When your home cricket summer has been reduced to barely four test matches ( that’s all New Zealand will be playing in 12 months from April 17-March 18) and is glutted with a number of limited over games, then it’s no mad guess where your preferences lie. New Zealand Cricket shouldn’t be blamed though, with rising costs (as Zimbabwe, Bangladesh and Pakistan have cut down their numbers), it is becoming increasingly difficult to organise 5-day cricket where the earning is not same like in 180-minute slam-bang carnival.
Suddenly it has come under such a focus that Ireland and Afganistan who have been waiting for years to get Test status have to think from where they will get the fund to organise Test cricket.
Given the circumstances, no one should blame the teams visiting Kiwis for such a short series. Before things start settling downs, the series is over, and for a young team like Jason Holder’s, it is even more difficult to find their feet.
New Zealand would be happier to have so much option in pace bowling Apart from Tim Southee, Trent Boult and Neil Wagner. Backup bowlers in Matt Henry and Lockie Fergusen have been impressive in their recent games. Colin de Grandhomme has nailed the allrounder slot after an impressive performance at Basin Reserve. He has silenced the critics who have been questioning his batting ability for Test matches with a big hundred.
Mitchel Santner didn’t have much to do at Basin, but at Hamilton, he might get a chance to have a more significant role as the warm weather might aid tweakers. On the other hand, with Tom Blundell scoring hundred on debut New Zealand suddenly seemed to have found another keeper to backup BJ Watling. Among the batsmen, Ross Taylor, Henry Nicholls and Jeet Raval had a good outing in the first test but what was more surprising that in-form Tom Latham and Kane Williamson missed out on big scores and the later will be looking to amend the things as Root, Smith and Kohli are churning runs.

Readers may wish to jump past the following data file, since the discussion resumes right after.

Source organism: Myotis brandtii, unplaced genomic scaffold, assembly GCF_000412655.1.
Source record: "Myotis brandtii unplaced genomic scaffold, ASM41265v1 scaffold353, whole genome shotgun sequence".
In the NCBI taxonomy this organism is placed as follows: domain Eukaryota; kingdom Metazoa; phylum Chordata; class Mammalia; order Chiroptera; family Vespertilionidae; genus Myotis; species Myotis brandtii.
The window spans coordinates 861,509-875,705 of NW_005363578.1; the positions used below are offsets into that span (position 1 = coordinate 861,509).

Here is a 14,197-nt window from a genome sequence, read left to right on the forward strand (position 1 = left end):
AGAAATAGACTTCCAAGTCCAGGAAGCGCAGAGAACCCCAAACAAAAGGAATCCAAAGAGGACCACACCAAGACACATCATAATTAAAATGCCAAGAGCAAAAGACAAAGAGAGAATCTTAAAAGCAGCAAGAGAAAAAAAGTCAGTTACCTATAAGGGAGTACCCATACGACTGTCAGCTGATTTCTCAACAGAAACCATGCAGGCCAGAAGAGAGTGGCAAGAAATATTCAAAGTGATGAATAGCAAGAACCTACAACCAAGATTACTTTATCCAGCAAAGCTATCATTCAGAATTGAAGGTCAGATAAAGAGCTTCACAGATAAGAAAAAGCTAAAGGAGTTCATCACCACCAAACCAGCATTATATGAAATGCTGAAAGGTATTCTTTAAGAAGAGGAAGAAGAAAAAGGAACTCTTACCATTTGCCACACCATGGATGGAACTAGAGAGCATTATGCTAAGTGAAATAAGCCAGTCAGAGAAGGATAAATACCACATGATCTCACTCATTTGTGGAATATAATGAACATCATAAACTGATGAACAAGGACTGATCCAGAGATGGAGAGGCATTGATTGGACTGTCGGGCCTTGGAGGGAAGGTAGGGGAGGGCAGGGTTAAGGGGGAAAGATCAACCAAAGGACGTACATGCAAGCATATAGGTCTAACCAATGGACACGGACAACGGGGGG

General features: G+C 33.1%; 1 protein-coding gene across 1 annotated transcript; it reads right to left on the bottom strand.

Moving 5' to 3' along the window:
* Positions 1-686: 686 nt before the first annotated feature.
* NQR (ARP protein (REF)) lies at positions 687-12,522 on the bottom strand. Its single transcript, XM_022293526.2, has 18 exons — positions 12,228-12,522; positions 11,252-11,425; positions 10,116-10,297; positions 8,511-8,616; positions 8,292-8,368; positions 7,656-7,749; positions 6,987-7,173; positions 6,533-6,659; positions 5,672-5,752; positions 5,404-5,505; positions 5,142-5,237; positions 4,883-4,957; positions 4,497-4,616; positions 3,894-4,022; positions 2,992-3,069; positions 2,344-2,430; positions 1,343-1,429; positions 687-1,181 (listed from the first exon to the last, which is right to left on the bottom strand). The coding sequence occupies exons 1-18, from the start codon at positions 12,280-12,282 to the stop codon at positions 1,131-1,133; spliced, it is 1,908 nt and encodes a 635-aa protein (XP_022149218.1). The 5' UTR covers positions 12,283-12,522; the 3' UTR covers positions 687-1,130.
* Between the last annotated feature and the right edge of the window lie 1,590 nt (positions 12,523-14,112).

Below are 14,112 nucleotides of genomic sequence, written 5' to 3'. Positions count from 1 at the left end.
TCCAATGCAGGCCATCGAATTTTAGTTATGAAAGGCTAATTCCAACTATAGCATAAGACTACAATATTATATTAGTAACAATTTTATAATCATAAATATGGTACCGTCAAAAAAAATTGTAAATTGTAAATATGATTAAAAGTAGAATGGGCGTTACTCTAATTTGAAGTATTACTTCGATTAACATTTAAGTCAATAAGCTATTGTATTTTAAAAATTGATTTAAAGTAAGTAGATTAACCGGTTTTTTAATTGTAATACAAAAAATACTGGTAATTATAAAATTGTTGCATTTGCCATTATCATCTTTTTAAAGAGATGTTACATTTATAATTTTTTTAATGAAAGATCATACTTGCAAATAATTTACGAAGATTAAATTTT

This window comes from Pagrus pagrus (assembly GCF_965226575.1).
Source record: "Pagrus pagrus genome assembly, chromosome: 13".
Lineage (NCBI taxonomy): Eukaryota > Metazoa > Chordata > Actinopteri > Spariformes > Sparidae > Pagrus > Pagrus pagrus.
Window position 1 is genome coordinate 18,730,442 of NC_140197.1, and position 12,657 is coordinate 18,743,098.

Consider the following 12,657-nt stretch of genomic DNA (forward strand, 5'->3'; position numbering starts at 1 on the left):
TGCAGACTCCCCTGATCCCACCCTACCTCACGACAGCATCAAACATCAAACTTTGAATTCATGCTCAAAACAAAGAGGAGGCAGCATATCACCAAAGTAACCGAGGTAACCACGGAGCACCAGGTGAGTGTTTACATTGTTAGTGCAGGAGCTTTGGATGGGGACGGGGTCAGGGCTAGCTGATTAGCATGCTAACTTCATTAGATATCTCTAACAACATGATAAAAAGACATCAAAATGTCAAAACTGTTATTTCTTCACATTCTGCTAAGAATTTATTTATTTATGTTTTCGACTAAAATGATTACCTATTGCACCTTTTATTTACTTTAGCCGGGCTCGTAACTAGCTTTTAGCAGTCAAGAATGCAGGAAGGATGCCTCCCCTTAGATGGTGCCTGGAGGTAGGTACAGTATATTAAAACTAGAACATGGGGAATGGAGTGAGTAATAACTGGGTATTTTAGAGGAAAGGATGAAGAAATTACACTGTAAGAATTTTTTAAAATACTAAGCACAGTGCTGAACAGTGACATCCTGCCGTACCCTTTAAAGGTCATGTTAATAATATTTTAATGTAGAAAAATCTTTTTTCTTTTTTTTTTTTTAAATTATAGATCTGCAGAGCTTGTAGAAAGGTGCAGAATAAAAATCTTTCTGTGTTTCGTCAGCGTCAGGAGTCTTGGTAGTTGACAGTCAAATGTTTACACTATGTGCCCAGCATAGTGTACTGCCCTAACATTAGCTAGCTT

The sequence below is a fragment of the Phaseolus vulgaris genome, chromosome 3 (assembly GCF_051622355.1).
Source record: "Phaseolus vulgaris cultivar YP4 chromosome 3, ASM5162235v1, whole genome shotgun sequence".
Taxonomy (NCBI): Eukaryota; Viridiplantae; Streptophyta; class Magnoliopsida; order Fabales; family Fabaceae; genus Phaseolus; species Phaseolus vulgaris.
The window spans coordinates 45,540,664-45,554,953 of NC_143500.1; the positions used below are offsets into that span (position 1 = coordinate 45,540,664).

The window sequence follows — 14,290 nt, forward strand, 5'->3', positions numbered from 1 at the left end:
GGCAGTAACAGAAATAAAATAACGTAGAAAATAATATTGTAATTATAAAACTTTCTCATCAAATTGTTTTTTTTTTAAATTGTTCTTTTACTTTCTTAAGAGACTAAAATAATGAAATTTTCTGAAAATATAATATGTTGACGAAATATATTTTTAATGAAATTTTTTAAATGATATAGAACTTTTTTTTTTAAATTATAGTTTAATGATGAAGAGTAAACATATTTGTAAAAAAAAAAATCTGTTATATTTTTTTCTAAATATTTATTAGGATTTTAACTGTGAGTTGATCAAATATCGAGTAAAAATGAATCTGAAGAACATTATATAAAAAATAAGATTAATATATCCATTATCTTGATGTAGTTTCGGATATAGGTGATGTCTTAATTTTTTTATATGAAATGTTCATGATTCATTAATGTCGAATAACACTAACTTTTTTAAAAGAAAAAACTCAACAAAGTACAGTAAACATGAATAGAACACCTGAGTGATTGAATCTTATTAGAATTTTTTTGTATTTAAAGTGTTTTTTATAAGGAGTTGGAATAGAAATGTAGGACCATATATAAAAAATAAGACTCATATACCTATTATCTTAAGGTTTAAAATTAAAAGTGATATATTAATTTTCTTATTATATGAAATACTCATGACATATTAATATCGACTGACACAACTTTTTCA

West Indies, on the other hand, had not so much to bank on as their Captain has been suspended for slow over rate and it would be on senior players to motivate the youngsters who are playing for the first time in New Zealand. Kraig Brathwaite and Shai Hope have been the men in-form off late, and with Shimron Hetmyer making significant fifty, West Indies may be relieved but its time Keiren Powell and Roston Chase to find their feet. Both of them have not been able to make consistent contributions to the team which have increased pressure on lower order.
In the absence of Holder, the lower order will be weakened, and responsibility now lies on the shoulders of Sunil Ambris and Shane Dowrich to make substantial scores.
In bowling, Kemar Roach was the sole reason for relief, Shannon Gabriel seemed off colour and need to find his rhythm back if West Indies don’t want to lose another series in New Zealand.
Though the Seddon Park pitch has a green cover, it’s highly unlikely that it will aid the seamers as it did in Wellington. The hot weather in Hamilton has not only ensured proper preparation of the pitch, but it has forced curator to cover the surface so as not to get it too dry. The game will mark the return of Patumahoe clay – which provides more bounce and pace than Waikari clay which was used in the last test against South Africa in March this year as both New Zealand Cricket board and management wanted to nullify the protea’s pace attack.
Though the pitch might take variable bounce but Seddon Park curator Karl Jhonson stressed that there would be nothing in for spinners. The pitch might force Windies to include leg-spinner Devendra Bishoo in place of their suspended skipper.
West Indies: Kraigg Brathwaite – Kieren Powell – Shimron Hetmyer – Shai Hope – Roston Chase – Sunil Ambris – Shane Dowrich – Devendra Bishoo – Alzari Joseph/Miguel Cummins, – Shanon Gabriel, – Kemar Roach.
New Zealand: Jeet Raval – Tom Latham – Kane Williamson – Ross Taylor, Henry Nicholas – Mitchell Santner – Colin De Grandhomme – Tom Blundell – Tim Southee – Neil Wagner – Trent Boult.